To be honest, the scoring was a bit strange. I don’t think that’s a secret, and I don’t think it’s impolite to say that differences of 8-10 percent between the judges are not acceptable. No one was happy about it. But OK, it happens.
The problem that we, the riders, have with these inconsistencies is when the judge or the judgment makes a difference to the medal standings, and this isn’t fair at all—something has to be done.
I really didn’t expect to get the bronze medal, but when I saw the mistakes of the other riders, I said, “OK, it’s not the time to be angry or worry about it.” The most frustrating thing is that I can’t see a solution to [the scoring]. I was really pleased for Edward [Gal], which was the most important emotion in the end—joy for fellow riders.
Q. What were your thoughts on Laura Bechtolsheimer and Edward Gal?
A. Laura was super in the Grand Prix with one of the best tests I have ever seen. I thought she was going to win, and I don’t think I was the only one thinking that. It shows that it’s not always one horse that is going to win, and this ultimately makes the sport exciting.
I don’t think she was as good in the Special as in the Grand Prix. I didn’t see [Mistral Hojris] in the freestyle, but the horse is super. He and Laura grew up together; they are very close now—a great partnership. In the past they had a lot of good competitions, but they were never as close as they are now. I think with the experience and confidence they have gained from the WEG, they will be the top favorites for the World Cup, and then we’ll see what happens further into the future.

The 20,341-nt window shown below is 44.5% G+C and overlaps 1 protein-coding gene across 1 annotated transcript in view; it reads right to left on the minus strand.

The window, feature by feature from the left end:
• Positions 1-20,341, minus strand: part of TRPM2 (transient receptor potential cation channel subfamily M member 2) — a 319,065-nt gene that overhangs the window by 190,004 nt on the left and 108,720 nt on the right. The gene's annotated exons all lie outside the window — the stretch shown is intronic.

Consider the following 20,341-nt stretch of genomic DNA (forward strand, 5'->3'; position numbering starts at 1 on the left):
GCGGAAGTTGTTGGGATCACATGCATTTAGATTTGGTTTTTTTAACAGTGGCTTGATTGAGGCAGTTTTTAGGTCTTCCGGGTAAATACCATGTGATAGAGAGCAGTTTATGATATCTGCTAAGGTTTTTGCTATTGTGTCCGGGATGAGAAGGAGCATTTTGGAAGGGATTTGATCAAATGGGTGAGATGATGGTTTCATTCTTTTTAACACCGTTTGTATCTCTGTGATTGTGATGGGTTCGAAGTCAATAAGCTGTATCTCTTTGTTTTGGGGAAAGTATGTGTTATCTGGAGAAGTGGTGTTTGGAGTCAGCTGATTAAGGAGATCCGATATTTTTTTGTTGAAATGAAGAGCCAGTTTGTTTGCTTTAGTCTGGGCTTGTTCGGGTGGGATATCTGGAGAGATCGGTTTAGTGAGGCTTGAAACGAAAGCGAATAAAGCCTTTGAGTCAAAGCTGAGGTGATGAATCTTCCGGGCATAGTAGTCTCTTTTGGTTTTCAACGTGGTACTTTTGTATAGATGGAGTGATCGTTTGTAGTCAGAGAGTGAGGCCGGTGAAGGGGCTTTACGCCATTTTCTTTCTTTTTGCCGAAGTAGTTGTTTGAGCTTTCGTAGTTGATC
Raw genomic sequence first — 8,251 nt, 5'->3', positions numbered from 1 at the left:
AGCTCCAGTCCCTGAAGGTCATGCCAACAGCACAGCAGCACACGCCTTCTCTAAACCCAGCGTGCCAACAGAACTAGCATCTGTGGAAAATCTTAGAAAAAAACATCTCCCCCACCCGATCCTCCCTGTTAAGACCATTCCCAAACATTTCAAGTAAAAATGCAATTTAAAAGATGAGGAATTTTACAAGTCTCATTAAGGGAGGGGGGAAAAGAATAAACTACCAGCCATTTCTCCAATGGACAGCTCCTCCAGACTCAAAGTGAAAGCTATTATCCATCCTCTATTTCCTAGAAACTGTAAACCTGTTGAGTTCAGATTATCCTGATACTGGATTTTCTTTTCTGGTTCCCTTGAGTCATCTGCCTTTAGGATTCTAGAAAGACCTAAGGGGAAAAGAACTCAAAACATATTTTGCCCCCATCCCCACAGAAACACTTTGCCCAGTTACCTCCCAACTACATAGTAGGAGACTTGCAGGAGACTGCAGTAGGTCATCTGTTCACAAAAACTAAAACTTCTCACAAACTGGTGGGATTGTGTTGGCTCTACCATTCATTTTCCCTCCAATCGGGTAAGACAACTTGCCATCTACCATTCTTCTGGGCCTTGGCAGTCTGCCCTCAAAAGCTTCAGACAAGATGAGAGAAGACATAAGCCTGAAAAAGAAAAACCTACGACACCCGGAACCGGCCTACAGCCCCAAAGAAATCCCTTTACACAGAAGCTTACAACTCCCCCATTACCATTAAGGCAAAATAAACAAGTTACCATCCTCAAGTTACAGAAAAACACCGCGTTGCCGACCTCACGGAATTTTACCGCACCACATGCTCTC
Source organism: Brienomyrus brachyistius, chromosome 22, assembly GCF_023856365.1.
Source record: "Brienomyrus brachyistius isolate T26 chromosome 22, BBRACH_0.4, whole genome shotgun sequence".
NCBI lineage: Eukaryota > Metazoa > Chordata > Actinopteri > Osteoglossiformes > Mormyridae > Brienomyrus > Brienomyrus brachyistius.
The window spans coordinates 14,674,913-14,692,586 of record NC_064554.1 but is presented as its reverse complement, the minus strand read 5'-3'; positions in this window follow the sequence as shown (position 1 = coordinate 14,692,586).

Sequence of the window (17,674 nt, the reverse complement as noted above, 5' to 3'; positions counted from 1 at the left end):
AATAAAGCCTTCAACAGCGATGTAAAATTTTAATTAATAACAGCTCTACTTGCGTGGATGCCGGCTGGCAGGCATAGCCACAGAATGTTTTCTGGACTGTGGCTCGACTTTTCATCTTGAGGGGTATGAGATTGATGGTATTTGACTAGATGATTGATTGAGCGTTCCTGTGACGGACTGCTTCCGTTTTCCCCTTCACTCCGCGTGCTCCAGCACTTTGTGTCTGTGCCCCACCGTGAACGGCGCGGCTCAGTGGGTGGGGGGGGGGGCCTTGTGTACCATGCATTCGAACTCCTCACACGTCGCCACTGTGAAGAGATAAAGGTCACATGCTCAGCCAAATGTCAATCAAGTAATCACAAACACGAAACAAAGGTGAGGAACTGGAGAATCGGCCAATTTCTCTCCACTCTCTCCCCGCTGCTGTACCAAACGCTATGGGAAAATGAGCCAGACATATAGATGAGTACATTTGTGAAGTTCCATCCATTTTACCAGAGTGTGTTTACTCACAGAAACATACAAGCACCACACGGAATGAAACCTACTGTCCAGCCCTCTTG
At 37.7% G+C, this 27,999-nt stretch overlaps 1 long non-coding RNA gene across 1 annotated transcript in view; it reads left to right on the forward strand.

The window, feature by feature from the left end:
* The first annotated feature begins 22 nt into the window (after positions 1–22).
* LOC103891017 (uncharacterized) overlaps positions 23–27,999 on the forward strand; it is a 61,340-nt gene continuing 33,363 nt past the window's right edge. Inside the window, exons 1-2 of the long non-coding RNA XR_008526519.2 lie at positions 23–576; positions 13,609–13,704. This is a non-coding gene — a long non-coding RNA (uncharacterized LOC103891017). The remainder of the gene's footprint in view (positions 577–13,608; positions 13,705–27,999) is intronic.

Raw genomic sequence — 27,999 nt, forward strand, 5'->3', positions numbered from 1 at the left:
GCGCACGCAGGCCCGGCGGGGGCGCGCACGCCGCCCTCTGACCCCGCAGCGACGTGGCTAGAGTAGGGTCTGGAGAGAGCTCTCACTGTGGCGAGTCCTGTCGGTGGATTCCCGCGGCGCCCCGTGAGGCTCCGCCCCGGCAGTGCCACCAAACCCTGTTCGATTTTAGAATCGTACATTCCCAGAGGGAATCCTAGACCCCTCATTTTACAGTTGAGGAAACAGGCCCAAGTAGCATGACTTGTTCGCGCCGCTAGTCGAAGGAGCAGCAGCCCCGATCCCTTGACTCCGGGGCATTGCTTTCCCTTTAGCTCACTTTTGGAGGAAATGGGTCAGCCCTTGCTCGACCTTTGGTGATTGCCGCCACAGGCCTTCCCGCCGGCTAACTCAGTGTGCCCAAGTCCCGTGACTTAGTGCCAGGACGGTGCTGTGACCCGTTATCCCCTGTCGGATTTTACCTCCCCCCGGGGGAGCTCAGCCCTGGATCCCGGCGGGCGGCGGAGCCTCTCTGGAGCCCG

As for Edward, I was very disappointed by the sale of Totilas, and I felt very sad for him to lose an incredible partner. No rider wants to lose his horse, especially such an iconic horse such as Totilas. I can’t imagine what it would be like if I had to sell Satchmo—it’s not even worth thinking about.
Q. Anything you want to add?
A. The transition from outdoor to indoor competitions has been quite easy. Odense was a very big showground with a lot of space, so it’s easy for the horses to start there.
Satchmo went quite well, but he was a bit tense in the Grand Prix. However, in the freestyle he was relaxed and put in a very encouraging performance.
Don Johnson was easy—I worked him in the morning, and he was a bit spooky, but then I competed him in the Prix St. Georges, and he was very good there.
We have also just bought a 6-year-old Oldenburg, Laurenti, who I think is a super horse, just brilliant—very huge, very powerful and with a lot of energy and presence.
With my horses in good form and an exciting season ahead of me, I am thoroughly focused and full of confidence.
Isabell Werth has represented Germany in multiple Olympic Games, World Equestrian Games, European Championships and FEI World Cups. Most recently she won team and individual gold at the 2008 Beijing Olympic Games, she captured the 2007 World Cup Final in Las Vegas, Nev., and earned team and individual gold at the 2006 FEI World Equestrian Games in Aachen, Germany. She is a Rolex equestrian sports Testimonee.